My friend George Ann Hughes of the Byte Show sent me the following interesting article about the most recent discoveries of neurophysiology:
Some things ARE sacred: Scientists find beliefs that we won't 'sell out' are kept in a different part of the brain Read more: http://www.dailymail.co.uk/sciencetech/article-2090592/Some-things-ARE-sacred-Scientists-different-area-brain.html#ixzz1lMJwzt3f
What intrigues me here are the possibilities such a discovery offers to the elite. Consider the following statements from the article:
"The Emory University researchers used magnetic resonance scanners to monitor brain activity while they offered people money to turn against previous statements they had made about their beliefs.
"Unsurprisingly, people were happy to accept sums up to $100 to turn their backs on statements such as 'I am a tea drinker.'
"But more political statements such as 'I support gay marriage' aroused a different reaction.
"People could - and did - opt out of the auction process for 'selling out' beliefs."
The idea that such areas of the brain can be mapped with magnetic resonance imaging to my mind opens up the possibility, suggested by mind control researchers, and indeed, by myself in various books (See my Babylon's Banksters, and Genes, Giants, Monsters, and Men) that electromagnetic means of behavior modification were indeed covertly perfected by the CIA and other agencies working in black projects. Mapping such areas of the brain might conceivably enable such technologies to target specific areas of the brain for specific behavior modification.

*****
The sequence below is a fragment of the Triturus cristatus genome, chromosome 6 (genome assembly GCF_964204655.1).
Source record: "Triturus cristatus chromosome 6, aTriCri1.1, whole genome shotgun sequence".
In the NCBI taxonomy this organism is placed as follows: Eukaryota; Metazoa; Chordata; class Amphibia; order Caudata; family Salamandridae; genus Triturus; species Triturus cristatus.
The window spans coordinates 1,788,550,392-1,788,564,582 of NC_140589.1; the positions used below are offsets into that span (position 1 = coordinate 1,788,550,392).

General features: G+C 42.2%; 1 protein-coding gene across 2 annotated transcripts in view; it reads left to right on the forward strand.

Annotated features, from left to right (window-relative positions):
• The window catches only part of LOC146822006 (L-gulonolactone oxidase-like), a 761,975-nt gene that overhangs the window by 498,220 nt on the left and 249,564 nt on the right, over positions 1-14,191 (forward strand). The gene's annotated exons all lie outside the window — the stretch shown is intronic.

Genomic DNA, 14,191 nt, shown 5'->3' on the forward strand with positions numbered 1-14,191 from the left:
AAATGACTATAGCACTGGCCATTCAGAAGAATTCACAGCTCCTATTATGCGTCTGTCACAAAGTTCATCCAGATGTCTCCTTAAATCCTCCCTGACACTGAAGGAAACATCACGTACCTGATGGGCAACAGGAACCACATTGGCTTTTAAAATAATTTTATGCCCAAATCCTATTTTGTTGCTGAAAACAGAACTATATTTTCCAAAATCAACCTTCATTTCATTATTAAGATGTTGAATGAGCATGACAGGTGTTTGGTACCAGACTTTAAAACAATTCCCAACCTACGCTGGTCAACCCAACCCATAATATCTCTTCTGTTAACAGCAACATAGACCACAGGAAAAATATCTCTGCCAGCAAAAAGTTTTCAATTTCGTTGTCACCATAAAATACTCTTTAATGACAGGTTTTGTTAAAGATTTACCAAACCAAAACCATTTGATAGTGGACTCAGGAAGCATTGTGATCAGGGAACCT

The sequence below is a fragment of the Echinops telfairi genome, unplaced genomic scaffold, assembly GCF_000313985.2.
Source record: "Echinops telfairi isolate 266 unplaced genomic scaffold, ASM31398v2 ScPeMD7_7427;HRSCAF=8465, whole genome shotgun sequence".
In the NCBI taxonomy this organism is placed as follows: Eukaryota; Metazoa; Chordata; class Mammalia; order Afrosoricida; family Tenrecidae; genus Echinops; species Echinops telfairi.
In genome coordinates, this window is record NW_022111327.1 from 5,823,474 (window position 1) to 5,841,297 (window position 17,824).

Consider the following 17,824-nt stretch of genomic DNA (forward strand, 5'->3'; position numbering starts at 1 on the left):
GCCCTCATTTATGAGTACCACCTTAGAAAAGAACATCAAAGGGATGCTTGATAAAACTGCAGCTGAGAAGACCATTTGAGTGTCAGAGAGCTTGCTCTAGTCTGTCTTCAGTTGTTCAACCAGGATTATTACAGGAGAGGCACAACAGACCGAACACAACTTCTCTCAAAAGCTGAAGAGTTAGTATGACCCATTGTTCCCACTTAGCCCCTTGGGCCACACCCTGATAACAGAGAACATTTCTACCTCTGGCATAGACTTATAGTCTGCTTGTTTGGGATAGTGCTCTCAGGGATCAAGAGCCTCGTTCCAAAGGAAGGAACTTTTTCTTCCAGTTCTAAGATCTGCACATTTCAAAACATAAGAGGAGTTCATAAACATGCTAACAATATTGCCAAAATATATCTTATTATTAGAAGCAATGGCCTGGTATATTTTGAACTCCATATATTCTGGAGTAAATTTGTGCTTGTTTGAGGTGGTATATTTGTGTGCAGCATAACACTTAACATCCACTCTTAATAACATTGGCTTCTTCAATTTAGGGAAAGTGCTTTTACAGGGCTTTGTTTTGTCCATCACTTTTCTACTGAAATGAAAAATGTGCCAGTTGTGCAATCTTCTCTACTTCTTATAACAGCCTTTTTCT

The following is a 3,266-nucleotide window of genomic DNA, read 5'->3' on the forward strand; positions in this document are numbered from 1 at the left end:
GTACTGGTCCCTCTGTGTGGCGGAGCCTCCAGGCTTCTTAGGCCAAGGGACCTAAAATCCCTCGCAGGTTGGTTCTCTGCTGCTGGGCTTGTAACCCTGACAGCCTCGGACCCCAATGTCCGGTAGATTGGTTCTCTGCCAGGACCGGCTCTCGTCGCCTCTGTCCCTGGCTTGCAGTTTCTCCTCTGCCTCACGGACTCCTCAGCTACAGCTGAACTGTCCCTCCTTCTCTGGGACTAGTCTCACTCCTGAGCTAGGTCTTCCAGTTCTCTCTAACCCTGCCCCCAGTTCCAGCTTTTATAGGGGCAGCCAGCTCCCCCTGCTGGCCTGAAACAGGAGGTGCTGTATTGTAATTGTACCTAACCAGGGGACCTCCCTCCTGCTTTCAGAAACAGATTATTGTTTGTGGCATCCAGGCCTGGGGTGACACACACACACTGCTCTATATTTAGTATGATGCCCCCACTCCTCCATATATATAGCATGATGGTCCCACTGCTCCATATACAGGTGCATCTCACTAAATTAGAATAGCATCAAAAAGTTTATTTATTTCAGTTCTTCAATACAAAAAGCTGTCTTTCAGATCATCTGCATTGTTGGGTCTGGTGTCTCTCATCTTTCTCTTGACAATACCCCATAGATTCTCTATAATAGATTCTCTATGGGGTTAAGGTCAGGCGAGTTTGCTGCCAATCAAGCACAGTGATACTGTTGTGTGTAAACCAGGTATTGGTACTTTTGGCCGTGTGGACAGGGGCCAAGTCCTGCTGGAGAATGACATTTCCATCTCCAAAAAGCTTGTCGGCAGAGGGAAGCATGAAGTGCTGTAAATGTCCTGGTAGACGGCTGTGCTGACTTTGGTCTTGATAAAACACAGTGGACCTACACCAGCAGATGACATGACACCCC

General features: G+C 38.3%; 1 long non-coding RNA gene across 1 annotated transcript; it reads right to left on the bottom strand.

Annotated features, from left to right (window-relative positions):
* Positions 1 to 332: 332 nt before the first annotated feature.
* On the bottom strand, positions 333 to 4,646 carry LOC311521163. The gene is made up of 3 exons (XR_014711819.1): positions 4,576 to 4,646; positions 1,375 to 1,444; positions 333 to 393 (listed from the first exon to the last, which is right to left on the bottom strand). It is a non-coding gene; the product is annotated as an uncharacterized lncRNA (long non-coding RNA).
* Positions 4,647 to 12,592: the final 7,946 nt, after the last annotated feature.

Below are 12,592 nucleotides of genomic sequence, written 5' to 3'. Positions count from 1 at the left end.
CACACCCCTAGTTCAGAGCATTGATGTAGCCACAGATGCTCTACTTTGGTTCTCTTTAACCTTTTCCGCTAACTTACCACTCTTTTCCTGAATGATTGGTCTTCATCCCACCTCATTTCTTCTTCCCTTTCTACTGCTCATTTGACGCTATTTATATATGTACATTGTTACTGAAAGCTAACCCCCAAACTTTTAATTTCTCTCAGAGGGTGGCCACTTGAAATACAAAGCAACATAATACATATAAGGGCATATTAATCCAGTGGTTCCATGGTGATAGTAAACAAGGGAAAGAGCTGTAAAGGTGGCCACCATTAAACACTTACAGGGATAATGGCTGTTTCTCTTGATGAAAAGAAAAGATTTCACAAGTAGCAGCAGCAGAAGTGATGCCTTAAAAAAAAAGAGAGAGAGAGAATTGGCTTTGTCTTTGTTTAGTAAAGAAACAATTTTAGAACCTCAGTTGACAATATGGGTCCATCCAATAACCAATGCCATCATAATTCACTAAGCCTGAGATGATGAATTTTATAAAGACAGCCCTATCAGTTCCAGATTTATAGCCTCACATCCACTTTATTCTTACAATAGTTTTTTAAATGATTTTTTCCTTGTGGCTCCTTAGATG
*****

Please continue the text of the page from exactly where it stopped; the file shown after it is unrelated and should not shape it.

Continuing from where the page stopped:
This would afford the elites yet another powerful tool for the alchemical and transhumanist transformation of man; it would be the ultimate tool in the psychotronic warchest enabling the psychological engineering of society, sort of like Dr. Jose Delgado or Zbgnw Brzznsk's technetronic society on steroids. And if you think the elite weren't paying attention to this little development, think again, for the article informs us that:
The results were published in Philosophical Transactions of the Royal Society.